Narrowing down the top data privacy issues for 2020 is tough because, just like data, there’s a lot to dig through.
So, let’s take the CX and CRM angle: Trust is a must for acquiring new customers and keeping the ones you have. In an era when data is the treasure, the dragon guarding the cache of customer information better be up to the task. (Or having customers won’t be a worry for long, because they’ll be gone.)
How do consumers feel about their data privacy?
Trusting companies with personal data has become a source of hesitation for the majority of consumers. Why? (No one is asking why. But, O, let us count the ways we mistrust thee…)
Consumer sentiment about the way data is handled, especially by businesses, tells a grim tale. According to recent research, of respondents among U.S. adults,
- 81% feel they have very little to no control over the data that companies collect about them;
- 81% feel that the risks of companies collecting data about them outweigh the benefits;
- 79% are very concerned about how companies use the data collected;
- 59% feel they have very little to no understanding about what companies do with the data collected;
- 63% say they understand very little or nothing at all about the laws and regulations that are currently in place to protect their data privacy.
- 79% don’t believe that companies will admit mistakes and take responsibility when they misuse or compromise data;
- 75% don’t believe that companies will be held accountable by government if they misuse data
Bleak and cynical don’t seem too strong here. We passed broken trust a while ago. Is anyone surprised? I hope not. When so many people have so little trust in how companies use their data and feel that there are no real consequences for mishandling and misusing it – this should be a wakeup call.
Transparency, authenticity, and great customer service all go a long way toward building that trust with your customers. One way is to show that you take the mandate and responsibility for data protection seriously. Research by Gartner says that brands who put users in control of how their data is collected and used will reduce customer churn by 40% and increase customer lifetime value by 25%.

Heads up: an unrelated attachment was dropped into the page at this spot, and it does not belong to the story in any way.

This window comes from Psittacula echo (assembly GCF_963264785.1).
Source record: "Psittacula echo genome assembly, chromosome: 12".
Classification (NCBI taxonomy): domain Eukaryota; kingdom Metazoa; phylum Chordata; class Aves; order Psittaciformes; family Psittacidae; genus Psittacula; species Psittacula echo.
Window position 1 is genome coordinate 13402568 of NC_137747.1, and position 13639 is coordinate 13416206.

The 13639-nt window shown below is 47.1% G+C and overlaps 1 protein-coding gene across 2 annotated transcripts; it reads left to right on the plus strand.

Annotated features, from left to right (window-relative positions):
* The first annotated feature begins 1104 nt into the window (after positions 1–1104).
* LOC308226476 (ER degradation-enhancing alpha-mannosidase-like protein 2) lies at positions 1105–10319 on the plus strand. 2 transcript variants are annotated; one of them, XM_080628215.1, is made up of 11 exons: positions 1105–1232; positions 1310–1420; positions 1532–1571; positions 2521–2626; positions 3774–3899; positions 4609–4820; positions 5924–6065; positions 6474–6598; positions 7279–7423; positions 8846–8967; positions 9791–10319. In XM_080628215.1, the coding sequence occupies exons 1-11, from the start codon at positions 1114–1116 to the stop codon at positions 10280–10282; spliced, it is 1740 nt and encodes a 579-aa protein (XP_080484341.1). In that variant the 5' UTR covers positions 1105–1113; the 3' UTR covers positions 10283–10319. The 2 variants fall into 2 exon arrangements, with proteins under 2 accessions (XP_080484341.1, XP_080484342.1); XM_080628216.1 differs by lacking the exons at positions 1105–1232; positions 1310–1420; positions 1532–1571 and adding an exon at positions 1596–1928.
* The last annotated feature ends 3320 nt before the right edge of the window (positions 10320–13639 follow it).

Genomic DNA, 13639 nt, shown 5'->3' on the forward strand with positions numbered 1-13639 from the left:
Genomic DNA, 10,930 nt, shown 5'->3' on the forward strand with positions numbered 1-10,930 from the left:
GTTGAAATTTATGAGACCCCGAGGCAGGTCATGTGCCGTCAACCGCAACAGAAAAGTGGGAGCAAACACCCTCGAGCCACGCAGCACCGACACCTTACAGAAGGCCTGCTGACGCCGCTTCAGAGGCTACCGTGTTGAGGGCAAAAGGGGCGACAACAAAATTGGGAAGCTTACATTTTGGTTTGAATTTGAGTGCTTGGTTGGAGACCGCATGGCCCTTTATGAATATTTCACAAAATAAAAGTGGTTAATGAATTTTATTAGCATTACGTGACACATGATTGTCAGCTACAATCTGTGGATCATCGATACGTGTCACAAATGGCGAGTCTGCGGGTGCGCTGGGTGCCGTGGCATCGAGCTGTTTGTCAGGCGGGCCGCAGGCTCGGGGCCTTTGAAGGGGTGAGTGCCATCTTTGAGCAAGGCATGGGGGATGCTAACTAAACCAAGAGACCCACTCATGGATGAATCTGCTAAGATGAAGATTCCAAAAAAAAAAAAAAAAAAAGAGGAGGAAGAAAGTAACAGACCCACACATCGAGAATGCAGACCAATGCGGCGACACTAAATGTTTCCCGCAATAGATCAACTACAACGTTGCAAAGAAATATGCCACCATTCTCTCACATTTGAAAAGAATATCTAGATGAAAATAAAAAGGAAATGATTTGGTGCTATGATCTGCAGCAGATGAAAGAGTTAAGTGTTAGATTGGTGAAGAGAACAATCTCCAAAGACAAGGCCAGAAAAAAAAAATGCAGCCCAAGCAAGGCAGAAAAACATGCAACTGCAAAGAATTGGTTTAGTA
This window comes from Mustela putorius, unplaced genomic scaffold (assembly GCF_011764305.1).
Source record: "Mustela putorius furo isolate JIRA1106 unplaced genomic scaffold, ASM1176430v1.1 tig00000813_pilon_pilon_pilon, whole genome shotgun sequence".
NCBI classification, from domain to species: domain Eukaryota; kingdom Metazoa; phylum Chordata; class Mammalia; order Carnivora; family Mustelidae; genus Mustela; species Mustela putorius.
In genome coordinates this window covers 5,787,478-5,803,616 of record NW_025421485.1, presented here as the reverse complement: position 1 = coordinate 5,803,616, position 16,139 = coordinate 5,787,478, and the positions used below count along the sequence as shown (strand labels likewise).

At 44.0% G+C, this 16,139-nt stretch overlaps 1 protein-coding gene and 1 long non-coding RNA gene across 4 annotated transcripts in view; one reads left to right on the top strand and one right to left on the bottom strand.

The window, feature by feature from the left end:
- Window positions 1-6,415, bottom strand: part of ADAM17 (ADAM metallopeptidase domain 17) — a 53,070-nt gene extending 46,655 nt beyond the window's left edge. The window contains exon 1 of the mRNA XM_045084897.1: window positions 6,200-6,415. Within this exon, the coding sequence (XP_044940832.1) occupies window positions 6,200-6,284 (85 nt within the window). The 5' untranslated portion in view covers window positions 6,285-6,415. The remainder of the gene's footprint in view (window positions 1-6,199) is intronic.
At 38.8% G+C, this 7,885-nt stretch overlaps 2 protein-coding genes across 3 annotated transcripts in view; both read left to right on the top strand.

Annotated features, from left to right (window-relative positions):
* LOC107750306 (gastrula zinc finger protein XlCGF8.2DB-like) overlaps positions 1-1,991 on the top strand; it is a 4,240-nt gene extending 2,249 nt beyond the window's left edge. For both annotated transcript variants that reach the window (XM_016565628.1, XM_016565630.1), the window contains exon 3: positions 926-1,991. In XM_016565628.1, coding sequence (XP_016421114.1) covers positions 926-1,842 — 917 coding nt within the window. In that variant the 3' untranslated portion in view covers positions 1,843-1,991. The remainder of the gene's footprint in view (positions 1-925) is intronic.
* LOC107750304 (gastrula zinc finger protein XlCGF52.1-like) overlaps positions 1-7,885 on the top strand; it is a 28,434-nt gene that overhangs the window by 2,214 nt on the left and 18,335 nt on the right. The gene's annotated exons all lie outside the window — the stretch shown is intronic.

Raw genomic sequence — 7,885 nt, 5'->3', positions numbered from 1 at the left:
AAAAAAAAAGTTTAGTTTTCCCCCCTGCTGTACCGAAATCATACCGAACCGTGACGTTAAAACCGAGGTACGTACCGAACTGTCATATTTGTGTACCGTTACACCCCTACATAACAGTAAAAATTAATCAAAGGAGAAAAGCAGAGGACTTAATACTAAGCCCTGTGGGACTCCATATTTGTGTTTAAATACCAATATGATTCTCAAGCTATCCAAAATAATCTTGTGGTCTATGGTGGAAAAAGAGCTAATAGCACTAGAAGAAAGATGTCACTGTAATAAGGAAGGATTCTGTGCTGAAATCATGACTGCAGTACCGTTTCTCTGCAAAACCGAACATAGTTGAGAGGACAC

If your data dragon is slain and gives up the gold, even more valuable customer loyalty and advocacy are at risk.
Of U.S. consumers, 82% (and 75% of global consumers) say they will stay with a brand they trust, and even pay more (59% globally, 63% U.S.). Loyal customers are your best brand advocates, with 76% globally and 78% U.S. recommending your brand if someone asks.
Why is data privacy important?
Clearly, consumers are freaked out by the yottabytes of their personal data that has been collected, sold, and used for years without their really knowing or understanding the scope and depth of the data mining. The mile-long naughty-list of data breaches only stokes the flames of anxiety.
No wonder customers have trust issues after the exposure of data collection and management practices by tech giants like Facebook and Google, who have become such integral parts of our lives and society.
It’s like finding out that someone you know and respect has been up to some creepy and questionable stuff. And you’re facing a dilemma because you don’t want them in your life anymore, but it feels too late and you don’t feel like you can cut them out either. It’s unsettling.
Data privacy is important for organizations because of the risk of damaging brand reputation and increased customer churn. Additionally, the cost of fines and legal battles for noncompliance and violation will get out of control.
So, among the many data privacy issues for businesses to be aware of in 2020, the following five are among the top global data privacy issues.
5 facts to make you smarter: Top data privacy issues for 2020
1. New laws and regulations: Since the implementation of the GDPR in 2018 and subsequent fines levied for data protection violations, it was only a matter of time before legislation passed in the U.S. States such as Nevada, Washington, Vermont, and California are proposing and implementing their own data protection legislation.